The Virginia Recycling Association honored several exemplary waste reduction and recycling programs at its annual luncheon meeting on October 30, in Charlottesville. Awards were given in three categories:
- Show Me the Way– How do you explain recycling to your customers?
- Lemonade– How have you made something wonderful from a bad situation?
- Best in Show– How has your program made a difference in your community?
This year’s award winners were selected from 9 nominations and represented the best of recycling innovation, education, and community engagement from across Virginia.
Best in Show Winner, Goodwill of Central and Coastal Virginia
Goodwill was paying to have 250,000 pounds of books recycled each month, which was costing them money and seemed wasteful. They knew that there was a better way to process and distribute such a large volume of books and that there was value in the marketplace for these books.
In early 2017, Goodwill established a partnership with Henrico County public schools to supply books to students and families after seeing a news story requesting the donation of new and gently used books to support the school division’s new Reading and Writing Across the Curriculum Challenge in secondary schools.
Henrico County and Goodwill established a weekly opportunity for school personnel to visit the Goodwill headquarters and “dive for books”. School staff sort through thousands of books, selecting those that will be utilized and loved at their schools. Goodwill supplies bins and assistance in loading books into personal vehicles.
These free books are now being enjoyed by students in elementary, middle and high schools; Henrico Book Nooks (free libraries) around the county; and the Department of Family Engagement bus which provides giveaways to neighborhoods and community, civic, and school events.
This free program supplies a reliable source of books to the families in most need and to teachers who have limited budgets for books. As of September 2019, this initiative has placed 148,931 free books into the hands of teachers, librarians, students, and families. This is the best kind of recycling result.
Show Me the Way Award Winner, Recycle Right Alexandra
The City of Alexandria developed an online, interactive game that teaches children ages 7 and up to properly sort their recyclables, yard waste, and trash using City services. Players match discarded household items (paint, food waste, aluminum cans, etc.) with the appropriate City service and build their own digital Alexandria park in the process.
After completing all five levels of the game, players can print out a certificate of achievement. Residents who snapped a picture of themselves with their certificate and shared it on social media were entered into a contest to win items to help them reduce and divert waste (reusable tote bag, reusable water bottle, or a compost caddy).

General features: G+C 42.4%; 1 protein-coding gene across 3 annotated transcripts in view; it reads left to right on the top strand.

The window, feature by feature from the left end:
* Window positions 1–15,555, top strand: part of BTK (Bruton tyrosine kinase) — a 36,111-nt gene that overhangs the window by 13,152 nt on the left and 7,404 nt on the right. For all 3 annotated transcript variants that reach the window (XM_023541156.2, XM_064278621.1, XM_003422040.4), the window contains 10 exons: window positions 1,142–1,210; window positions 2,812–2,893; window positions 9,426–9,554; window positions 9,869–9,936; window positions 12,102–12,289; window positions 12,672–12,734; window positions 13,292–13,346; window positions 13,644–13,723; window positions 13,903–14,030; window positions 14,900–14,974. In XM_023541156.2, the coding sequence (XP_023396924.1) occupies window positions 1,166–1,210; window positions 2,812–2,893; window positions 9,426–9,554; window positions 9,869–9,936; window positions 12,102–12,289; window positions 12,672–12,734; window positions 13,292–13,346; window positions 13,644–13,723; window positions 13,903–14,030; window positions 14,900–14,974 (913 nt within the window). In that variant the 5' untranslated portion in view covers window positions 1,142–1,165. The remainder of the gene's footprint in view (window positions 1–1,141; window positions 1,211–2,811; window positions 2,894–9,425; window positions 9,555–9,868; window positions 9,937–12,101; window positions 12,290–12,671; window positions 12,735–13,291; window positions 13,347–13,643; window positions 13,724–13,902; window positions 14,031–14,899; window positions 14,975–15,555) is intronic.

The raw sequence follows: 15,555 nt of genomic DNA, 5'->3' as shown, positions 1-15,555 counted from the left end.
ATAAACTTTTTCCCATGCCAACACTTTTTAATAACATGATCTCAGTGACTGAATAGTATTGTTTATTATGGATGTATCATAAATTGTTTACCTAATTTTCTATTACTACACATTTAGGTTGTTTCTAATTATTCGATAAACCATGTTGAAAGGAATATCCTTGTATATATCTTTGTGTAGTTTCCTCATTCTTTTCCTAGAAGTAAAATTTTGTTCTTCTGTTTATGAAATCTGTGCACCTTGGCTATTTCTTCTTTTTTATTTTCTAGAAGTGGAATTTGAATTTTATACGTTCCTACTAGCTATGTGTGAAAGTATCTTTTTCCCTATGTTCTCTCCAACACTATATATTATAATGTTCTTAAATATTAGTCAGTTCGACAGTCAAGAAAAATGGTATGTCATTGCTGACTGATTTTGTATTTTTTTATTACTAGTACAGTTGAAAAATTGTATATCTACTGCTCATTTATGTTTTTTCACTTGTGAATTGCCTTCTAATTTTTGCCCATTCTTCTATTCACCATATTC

Implementing this sorting game was also a short-term goal that was identified as part of the City’s newly adopted WasteSmart Strategic Plan. The sorting game also features analytics in the back end, which provide statistics on the number of game plays, number of completed games, number of certificates printed, and a list of the most misunderstood materials. For example, the City found that one of the most misunderstood material that was incorrectly sorted in the game was loose shredded paper. The analytics showed that 33% of players thought this material could be recycled, when in fact, it should go into the trash bin. This type of data helps the City target specific outreach messages on contamination and how residents can Recycle Right in Alexandria.
Lemonade Winner, Page County
The Page County Solid Waste Department had to take a hard look at its recycling program when recycling markets began to deteriorate in 2018.
The Department had been spending $34,000 per year to deliver the recyclables collected at four County drop off locations to the nearest Materials Recovery Facility (MRF), consuming most of the revenue generated by sales of those recyclables.
In 2018, Department staff decided to change the program from a small recycling program with large transportation costs to a large revenue generator with minimal costs. By purchasing and installing a used baler in their maintenance garage, they were able to eliminate all transportation and delivery costs.
Since Page County started baling their own cardboard, co-mingled plastic, mixed paper, and aluminum cans, they have increased the amount of materials recycled, reduced costs and increased revenue.
“The Virginia Recycling Association is proud to shine a spotlight on the imaginative and sustainable recycling and waste reduction programs that Virginia organizations have to offer our communities,” said Teresa Sweeny, President of the VRA. “On behalf of our board, I also want to commend our other nominees for their hard work and determination to make recycling easier to understand and accessible to everyone.”
For more information, visit www.vrarecycles.org.